THE CHARING CROSS MYSTERY
Charing Cross is a junction in London, England, where six routes meet.
A retired police inspector on vacation dies suddenly on a train, it sets in motion a whole tangle of intrigue and mystery.
If you like mystery and suspense, you will love this classic story.
Here is an extract:
THE POTENTIAL FORTUNE
Elder and younger woman alike took Mather’s intimation quietly. Rhona made no remark. But Mrs. Keeley spoke impulsively.
“There never was a more popular man than he was, with everybody!” she exclaimed. “Who should want to take his life?”
“That’s just what we’ve got to find out, ma’am,” said Mather. “And I want to know as much as I can, I dare say Miss Hannaford can tell me a lot. Now, let’s see what we do know from what you told me this morning.
Mr. Hannaford had been Superintendent of Police at Sellithwaite for some years. He had recently retired on his pension. He proposed to live in London, and you and he, Miss Hannaford, came to London to look for a suitable house, arrived three days ago, and put up at this hotel.
That’s all correct? Very good, now then, let me hear all about his movements during the last three days. What did he do? Where did he spend his time?”
“I can’t tell you much,” answered Rhona. “He was out most of the day, and generally by himself. I was only out with him twice, once when we went to do some shopping, another time when we called on Mr. Kenth at his rooms in the Temple. I understood he was looking for a house, seeing house agents and so on. He was out morning, afternoon and evening.”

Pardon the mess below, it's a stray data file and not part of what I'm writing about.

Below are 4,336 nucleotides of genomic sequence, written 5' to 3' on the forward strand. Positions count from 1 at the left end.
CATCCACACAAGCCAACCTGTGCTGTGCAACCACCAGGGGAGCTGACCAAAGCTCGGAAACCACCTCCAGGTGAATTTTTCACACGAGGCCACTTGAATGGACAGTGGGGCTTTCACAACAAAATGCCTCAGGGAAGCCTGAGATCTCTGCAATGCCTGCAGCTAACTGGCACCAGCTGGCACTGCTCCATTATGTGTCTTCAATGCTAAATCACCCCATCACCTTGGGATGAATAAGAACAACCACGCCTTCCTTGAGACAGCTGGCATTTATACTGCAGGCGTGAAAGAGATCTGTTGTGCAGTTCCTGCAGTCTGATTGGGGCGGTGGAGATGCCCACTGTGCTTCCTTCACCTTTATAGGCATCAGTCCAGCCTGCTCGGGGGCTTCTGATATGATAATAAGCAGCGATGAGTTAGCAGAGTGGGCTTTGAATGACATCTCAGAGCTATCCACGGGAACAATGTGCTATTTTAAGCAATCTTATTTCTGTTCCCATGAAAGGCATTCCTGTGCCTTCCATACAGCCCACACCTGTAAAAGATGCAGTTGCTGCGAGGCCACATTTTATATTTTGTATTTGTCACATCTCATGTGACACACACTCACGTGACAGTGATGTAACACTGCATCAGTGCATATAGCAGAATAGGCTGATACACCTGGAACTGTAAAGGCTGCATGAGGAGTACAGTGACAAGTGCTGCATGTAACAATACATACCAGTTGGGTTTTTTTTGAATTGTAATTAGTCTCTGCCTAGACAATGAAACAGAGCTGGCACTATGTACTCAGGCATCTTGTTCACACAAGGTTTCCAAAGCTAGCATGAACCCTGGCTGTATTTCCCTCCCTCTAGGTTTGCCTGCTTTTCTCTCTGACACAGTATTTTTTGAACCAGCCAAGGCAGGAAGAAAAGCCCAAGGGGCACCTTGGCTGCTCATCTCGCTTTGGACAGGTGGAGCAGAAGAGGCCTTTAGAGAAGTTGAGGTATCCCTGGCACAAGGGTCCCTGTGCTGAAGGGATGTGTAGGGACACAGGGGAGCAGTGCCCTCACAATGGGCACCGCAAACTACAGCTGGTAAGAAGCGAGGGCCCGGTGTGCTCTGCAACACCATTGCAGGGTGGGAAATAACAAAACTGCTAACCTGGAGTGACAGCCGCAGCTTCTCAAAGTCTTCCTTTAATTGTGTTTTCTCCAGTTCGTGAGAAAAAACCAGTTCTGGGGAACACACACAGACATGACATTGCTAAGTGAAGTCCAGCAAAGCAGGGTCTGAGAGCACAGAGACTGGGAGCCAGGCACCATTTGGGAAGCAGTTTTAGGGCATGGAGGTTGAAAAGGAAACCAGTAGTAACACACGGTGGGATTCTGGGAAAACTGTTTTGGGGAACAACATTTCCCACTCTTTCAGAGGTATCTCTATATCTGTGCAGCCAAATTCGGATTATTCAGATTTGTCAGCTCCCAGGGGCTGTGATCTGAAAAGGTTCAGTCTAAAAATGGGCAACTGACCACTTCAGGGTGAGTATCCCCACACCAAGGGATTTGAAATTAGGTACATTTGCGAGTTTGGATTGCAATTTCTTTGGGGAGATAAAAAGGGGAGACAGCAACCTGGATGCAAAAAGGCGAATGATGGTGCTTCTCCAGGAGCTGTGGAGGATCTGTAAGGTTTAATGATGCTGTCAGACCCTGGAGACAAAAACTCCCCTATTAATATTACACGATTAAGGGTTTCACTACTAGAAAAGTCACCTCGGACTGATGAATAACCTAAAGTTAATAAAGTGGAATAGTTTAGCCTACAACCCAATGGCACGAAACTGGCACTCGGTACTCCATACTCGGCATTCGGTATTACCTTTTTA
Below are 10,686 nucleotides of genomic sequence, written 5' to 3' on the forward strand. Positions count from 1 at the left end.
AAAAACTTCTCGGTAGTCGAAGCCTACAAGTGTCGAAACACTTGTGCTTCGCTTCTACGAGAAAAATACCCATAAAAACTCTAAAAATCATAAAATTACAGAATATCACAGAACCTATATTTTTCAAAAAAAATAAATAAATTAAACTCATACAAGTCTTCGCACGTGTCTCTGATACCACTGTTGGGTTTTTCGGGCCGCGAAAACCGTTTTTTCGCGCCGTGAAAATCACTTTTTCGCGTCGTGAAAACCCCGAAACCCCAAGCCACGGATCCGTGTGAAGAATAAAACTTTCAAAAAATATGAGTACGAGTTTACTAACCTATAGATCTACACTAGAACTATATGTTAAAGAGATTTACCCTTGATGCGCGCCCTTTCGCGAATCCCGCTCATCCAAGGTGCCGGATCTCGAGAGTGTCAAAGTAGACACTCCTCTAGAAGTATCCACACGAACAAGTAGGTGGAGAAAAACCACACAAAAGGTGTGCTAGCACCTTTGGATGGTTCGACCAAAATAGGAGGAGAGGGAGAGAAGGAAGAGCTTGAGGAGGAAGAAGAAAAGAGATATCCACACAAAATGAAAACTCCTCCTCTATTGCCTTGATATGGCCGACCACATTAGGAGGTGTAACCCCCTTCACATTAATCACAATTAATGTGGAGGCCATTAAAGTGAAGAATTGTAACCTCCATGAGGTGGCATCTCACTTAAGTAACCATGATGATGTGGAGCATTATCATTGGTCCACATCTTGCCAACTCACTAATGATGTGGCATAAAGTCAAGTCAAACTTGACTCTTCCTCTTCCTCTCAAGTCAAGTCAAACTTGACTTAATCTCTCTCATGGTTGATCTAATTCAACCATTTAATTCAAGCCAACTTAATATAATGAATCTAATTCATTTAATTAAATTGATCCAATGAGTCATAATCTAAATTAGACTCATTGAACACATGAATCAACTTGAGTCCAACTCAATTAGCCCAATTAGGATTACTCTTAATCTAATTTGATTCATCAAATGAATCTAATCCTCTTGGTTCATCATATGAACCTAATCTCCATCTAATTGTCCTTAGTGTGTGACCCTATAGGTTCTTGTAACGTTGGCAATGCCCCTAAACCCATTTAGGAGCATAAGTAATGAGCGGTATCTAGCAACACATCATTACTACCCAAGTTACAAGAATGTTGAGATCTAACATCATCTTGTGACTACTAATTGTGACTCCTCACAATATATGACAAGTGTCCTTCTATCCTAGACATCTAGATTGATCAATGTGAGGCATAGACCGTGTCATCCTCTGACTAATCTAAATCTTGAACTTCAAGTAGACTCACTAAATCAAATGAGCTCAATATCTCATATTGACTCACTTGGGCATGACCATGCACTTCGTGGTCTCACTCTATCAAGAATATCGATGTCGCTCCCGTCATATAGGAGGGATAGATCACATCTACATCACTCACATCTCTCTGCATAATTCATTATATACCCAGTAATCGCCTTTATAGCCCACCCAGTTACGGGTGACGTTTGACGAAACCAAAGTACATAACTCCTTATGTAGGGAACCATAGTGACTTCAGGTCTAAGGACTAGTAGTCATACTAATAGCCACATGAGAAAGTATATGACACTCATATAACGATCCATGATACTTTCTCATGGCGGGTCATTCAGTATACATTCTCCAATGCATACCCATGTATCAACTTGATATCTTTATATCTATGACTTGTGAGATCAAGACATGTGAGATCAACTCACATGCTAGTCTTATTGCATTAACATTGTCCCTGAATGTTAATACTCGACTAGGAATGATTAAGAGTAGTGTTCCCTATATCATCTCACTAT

“Did he never tell you anything about where he’d been, or whom he’d seen?”
“No. He was the sort of man who keeps things to himself. I have no idea where he went nor whom he saw.”
“Didn’t say anything about where he was going last night?”
“No. He only said that he was going out and that I should find him here when I got back from the theatre, to which I was going with Mrs. Keeley. We got back here soon after eleven. But he hadn’t come in, as you know.”
“You never heard him speak of having enemies?”
“I should think he hadn’t an enemy in the world! He was a very kind man and very popular, even with the people he had to deal with as a police-superintendent.”
“And I suppose he’d no financial worries, anything of that sort? Nor any other troubles, nothing to bother him?”
“I don’t think he’d care in the world,” said Rhona confidently. “He was looking forward with real zest to settling down in London. And as to financial worries, he’d none. He was well off.”
“Always a saving, careful man,” remarked Mrs. Keeley. “Oh, yes, quite well off, apart from his pension.”
Mather glanced at Hether, who had listened carefully to all that was asked and answered. Something in the glance seemed to invite him to take a hand.
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